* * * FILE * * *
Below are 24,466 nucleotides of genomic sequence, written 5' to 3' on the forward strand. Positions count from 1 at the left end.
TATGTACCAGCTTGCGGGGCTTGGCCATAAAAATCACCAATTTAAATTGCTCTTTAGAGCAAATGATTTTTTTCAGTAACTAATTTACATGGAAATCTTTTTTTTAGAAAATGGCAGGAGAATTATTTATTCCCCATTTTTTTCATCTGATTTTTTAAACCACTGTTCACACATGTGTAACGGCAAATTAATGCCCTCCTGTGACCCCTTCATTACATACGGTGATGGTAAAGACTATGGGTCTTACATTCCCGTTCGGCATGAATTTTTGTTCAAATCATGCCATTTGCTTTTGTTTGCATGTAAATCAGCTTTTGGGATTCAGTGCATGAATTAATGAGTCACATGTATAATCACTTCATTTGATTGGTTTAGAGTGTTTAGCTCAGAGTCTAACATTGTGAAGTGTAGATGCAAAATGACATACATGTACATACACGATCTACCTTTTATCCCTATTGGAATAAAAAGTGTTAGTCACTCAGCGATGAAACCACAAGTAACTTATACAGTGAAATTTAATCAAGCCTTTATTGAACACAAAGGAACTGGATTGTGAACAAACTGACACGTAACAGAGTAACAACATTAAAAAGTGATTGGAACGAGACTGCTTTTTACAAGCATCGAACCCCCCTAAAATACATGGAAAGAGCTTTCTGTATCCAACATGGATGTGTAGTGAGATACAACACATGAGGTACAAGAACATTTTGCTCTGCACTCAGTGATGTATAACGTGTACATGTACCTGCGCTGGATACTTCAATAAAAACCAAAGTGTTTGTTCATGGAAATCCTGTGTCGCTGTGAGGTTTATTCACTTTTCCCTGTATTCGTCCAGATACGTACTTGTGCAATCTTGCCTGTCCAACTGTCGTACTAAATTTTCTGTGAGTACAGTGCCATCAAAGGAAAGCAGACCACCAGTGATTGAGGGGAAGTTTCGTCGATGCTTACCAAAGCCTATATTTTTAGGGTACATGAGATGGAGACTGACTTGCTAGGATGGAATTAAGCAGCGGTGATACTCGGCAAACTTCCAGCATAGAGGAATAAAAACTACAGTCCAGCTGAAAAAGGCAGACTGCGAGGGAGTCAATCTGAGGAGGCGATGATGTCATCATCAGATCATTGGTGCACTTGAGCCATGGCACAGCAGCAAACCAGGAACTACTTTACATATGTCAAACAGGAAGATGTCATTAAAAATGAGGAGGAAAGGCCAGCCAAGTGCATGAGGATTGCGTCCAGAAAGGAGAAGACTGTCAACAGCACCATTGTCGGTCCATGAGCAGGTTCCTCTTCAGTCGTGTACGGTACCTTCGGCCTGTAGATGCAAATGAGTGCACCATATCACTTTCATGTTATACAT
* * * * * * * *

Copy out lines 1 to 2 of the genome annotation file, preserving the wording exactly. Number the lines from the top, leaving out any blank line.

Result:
Below are 24,466 nucleotides of genomic sequence, written 5' to 3' on the forward strand. Positions count from 1 at the left end.
TATGTACCAGCTTGCGGGGCTTGGCCATAAAAATCACCAATTTAAATTGCTCTTTAGAGCAAATGATTTTTTTCAGTAACTAATTTACATGGAAATCTTTTTTTTAGAAAATGGCAGGAGAATTATTTATTCCCCATTTTTTTCATCTGATTTTTTAAACCACTGTTCACACATGTGTAACGGCAAATTAATGCCCTCCTGTGACCCCTTCATTACATACGGTGATGGTAAAGACTATGGGTCTTACATTCCCGTTCGGCATGAATTTTTGTTCAAATCATGCCATTTGCTTTTGTTTGCATGTAAATCAGCTTTTGGGATTCAGTGCATGAATTAATGAGTCACATGTATAATCACTTCATTTGATTGGTTTAGAGTGTTTAGCTCAGAGTCTAACATTGTGAAGTGTAGATGCAAAATGACATACATGTACATACACGATCTACCTTTTATCCCTATTGGAATAAAAAGTGTTAGTCACTCAGCGATGAAACCACAAGTAACTTATACAGTGAAATTTAATCAAGCCTTTATTGAACACAAAGGAACTGGATTGTGAACAAACTGACACGTAACAGAGTAACAACATTAAAAAGTGATTGGAACGAGACTGCTTTTTACAAGCATCGAACCCCCCTAAAATACATGGAAAGAGCTTTCTGTATCCAACATGGATGTGTAGTGAGATACAACACATGAGGTACAAGAACATTTTGCTCTGCACTCAGTGATGTATAACGTGTACATGTACCTGCGCTGGATACTTCAATAAAAACCAAAGTGTTTGTTCATGGAAATCCTGTGTCGCTGTGAGGTTTATTCACTTTTCCCTGTATTCGTCCAGATACGTACTTGTGCAATCTTGCCTGTCCAACTGTCGTACTAAATTTTCTGTGAGTACAGTGCCATCAAAGGAAAGCAGACCACCAGTGATTGAGGGGAAGTTTCGTCGATGCTTACCAAAGCCTATATTTTTAGGGTACATGAGATGGAGACTGACTTGCTAGGATGGAATTAAGCAGCGGTGATACTCGGCAAACTTCCAGCATAGAGGAATAAAAACTACAGTCCAGCTGAAAAAGGCAGACTGCGAGGGAGTCAATCTGAGGAGGCGATGATGTCATCATCAGATCATTGGTGCACTTGAGCCATGGCACAGCAGCAAACCAGGAACTACTTTACATATGTCAAACAGGAAGATGTCATTAAAAATGAGGAGGAAAGGCCAGCCAAGTGCATGAGGATTGCGTCCAGAAAGGAGAAGACTGTCAACAGCACCATTGTCGGTCCATGAGCAGGTTCCTCTTCAGTCGTGTACGGTACCTTCGGCCTGTAGATGCAAATGAGTGCACCATATCACTTTCATGTTATACAT